Migrating Fargate service quotas to vCPU-based quotas

Note: The dates in the migration timeline have been updated as of October 11, 2022.

Since the launch of AWS Fargate in 2017, we have steadily increased the quota on various concurrent Amazon Elastic Container Service (Amazon ECS) tasks and Amazon Elastic Kubernetes Service (Amazon EKS) pods that can be launched:

  • 2017: 20 on-demand tasks
  • 2018: 50 on-demand tasks
  • 2019: 100 on-demand tasks and pods; 250 spot tasks
  • 2020: 500 on-demand tasks and pods; 500 spot tasks
  • 2021: 1,000 on-demand tasks and pods; 1,000 spot tasks

These quotas are soft limits that can be increased using the Service Quotas console, or by opening an AWS Support ticket. However, we want to ensure that the Fargate experience is seamless. Therefore, it is once again time to adjust the Fargate service quotas to keep up with growing customer expectations. We are also announcing a more fundamental change to how the quotas work.

Over the past five years, quotas have been based on the total number of concurrent Amazon ECS tasks and Amazon EKS pods running at a given time. However, Fargate offers various task and pod sizes, from 0.25 vCPU per task/pod up to four vCPUs per task/pod. Additionally, many customers have asked for even larger task sizes for Fargate on our public roadmap. A quota that enforces an absolute task and pod count of 1,000 tasks and pods no longer makes sense given the wide range of task and pod sizes. If you are launching the 0.25 vCPU task size, then the task count limit of 1,000 tasks only allows you to launch 250 vCPUs. Meanwhile, someone launching 4 vCPU tasks can launch up to 4,000 vCPUs. So, the real amount of computing power available to you varies widely based on how you choose to size your tasks and pods.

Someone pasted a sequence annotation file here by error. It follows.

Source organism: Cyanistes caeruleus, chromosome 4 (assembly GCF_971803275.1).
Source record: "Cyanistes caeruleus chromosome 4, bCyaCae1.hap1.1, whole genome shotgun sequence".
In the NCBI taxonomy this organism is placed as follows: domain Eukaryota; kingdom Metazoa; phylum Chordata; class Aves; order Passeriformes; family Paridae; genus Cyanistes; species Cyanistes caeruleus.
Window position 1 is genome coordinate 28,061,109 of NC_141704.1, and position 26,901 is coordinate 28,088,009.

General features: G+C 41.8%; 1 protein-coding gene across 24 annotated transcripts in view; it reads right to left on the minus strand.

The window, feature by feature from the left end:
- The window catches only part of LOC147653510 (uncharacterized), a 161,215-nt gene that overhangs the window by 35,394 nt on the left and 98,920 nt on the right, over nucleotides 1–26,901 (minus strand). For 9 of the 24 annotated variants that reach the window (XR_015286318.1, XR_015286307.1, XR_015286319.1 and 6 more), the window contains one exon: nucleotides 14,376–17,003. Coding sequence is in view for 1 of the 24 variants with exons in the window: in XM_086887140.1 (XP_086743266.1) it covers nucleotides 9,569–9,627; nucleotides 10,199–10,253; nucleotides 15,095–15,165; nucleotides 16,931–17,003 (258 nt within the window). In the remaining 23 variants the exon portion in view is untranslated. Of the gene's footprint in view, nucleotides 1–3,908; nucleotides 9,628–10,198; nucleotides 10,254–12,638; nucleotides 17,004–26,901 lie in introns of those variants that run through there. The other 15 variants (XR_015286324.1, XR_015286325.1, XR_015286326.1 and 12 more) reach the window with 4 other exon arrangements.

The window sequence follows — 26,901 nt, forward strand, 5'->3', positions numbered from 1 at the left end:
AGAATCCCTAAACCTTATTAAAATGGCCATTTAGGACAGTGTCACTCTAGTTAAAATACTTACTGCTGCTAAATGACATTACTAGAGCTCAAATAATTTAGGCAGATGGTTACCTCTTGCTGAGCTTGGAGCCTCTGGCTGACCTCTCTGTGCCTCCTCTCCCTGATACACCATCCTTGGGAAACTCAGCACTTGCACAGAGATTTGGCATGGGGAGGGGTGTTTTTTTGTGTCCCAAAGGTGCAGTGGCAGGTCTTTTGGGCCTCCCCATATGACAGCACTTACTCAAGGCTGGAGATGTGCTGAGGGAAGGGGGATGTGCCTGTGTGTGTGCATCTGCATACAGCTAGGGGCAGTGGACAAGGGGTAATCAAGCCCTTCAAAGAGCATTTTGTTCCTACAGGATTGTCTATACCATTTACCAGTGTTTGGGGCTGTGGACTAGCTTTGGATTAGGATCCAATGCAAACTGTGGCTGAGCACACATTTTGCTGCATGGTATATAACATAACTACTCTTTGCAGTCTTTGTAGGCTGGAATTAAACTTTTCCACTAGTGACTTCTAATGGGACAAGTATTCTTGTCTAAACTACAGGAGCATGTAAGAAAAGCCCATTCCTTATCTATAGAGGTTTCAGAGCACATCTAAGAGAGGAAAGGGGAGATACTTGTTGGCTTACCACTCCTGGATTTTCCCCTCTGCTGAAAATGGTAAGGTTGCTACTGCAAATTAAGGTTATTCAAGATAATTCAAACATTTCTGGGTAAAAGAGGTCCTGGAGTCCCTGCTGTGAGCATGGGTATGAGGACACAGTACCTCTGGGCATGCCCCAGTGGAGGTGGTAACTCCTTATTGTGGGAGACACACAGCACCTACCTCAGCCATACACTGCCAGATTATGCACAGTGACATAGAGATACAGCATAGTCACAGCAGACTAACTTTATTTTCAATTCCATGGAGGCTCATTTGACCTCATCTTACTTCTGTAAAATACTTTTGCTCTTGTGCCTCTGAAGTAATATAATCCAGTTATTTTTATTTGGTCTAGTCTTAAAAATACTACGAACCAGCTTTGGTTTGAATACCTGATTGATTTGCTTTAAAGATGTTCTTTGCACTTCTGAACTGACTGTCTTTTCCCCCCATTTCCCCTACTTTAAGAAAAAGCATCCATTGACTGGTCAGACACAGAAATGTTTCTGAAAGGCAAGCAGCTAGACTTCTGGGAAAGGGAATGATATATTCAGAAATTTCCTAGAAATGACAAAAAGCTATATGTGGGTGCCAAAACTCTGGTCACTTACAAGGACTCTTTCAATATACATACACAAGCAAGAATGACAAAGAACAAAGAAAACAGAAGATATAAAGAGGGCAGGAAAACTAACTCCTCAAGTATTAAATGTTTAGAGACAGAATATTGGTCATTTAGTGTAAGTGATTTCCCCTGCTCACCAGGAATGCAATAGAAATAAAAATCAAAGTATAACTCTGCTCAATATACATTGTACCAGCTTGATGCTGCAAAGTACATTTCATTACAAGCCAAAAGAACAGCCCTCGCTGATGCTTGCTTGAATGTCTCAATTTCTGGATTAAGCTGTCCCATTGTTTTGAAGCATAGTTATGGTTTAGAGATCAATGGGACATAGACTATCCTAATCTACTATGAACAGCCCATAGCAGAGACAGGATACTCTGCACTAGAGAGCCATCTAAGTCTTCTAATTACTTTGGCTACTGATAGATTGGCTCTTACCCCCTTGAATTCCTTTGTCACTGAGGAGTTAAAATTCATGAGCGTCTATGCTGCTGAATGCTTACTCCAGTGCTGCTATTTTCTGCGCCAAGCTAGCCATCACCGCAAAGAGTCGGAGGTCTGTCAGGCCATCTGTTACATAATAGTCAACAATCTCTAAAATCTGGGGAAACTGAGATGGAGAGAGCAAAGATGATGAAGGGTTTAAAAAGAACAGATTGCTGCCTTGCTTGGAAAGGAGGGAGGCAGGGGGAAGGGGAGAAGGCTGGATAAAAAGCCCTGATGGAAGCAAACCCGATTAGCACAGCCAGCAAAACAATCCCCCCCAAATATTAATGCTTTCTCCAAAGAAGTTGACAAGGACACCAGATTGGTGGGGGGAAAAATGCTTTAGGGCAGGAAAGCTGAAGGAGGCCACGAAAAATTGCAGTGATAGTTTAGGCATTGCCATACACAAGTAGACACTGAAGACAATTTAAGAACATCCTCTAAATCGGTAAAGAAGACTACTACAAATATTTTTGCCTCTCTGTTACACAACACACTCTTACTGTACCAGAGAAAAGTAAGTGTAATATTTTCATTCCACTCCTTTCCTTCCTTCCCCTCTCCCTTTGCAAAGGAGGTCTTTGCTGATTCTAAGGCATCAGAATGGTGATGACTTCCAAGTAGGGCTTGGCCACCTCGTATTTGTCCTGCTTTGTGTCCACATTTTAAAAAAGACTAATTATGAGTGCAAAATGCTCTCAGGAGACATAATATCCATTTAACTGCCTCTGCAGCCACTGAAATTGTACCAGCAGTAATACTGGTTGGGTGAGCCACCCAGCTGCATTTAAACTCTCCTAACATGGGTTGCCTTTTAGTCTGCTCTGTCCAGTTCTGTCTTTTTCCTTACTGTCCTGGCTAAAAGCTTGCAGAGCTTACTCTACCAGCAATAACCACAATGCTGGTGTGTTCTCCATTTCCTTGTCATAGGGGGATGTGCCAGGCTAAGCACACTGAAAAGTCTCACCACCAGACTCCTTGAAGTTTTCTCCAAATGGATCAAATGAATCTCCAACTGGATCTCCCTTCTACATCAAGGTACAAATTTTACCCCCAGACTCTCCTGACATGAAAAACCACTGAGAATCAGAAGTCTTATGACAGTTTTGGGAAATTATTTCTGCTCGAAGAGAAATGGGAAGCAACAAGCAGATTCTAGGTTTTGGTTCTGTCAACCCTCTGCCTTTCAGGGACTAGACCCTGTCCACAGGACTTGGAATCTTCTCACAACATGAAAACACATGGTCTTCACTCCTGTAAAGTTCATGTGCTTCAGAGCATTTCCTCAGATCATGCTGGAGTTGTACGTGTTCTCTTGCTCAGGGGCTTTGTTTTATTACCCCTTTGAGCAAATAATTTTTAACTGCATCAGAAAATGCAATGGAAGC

We want to make Fargate as flexible as possible for you, so this year we will migrate every AWS account to new Fargate quotas that are based on the total number of concurrent vCPUs you are requesting. For example, with new vCPU-based quotas the following scenarios all consume 4 vCPU out of your vCPU based quota: 16 tasks and pods at the 0.25 vCPU task/pod size, 4 tasks and pods at the 1 vCPU task/pod size, or 1 task or pod at the 4 vCPU task/pod size.

This change will be implemented without any impact to your running workloads. However, the total number of tasks and pods you can launch may increase based on the task and pod configuration you are using. Your new vCPU-based quotas can be viewed on the Service Quotas console. Fargate vCPU-based quotas can also be found in the following table.

Quota per region (Up to) New vCPU-based quota Adjustable
Fargate on-demand vCPU resource count 4,000 vCPUs Yes
Fargate spot vCPU resource count 4,000 vCPUs Yes

If your AWS account was at the previous quota of 1,000 tasks and pods, then the new quota of 4,000 on-demand vCPUs still allows you to launch up to 1,000 on-demand tasks and pods at the 4 vCPU task/pod configuration. However, if you are using the 0.25 vCPU task/pod configuration, you can now launch up to 16,000 on-demand tasks and pods.

If you previously requested a quota increase to launch more than 1,000 Fargate tasks and pods, then this quota migration process will dynamically adjust to your increased task and pod count quota. You will be given a new vCPU quota to launch at least the same number of tasks and pods that you currently can, based on the size of the tasks and pods you are currently running.

Similar to task and pod count quotas, new AWS accounts may initially receive a lower vCPU limit that can automatically increase over time, up to the 4,000 vCPU soft limit based on your AWS account usage. As always, Fargate limits are adjustable. You can request a limit increase by submitting an AWS Support ticket or by using the Service Quota console if your Fargate vCPU quota is preventing you from launching the needed amount of tasks and pods.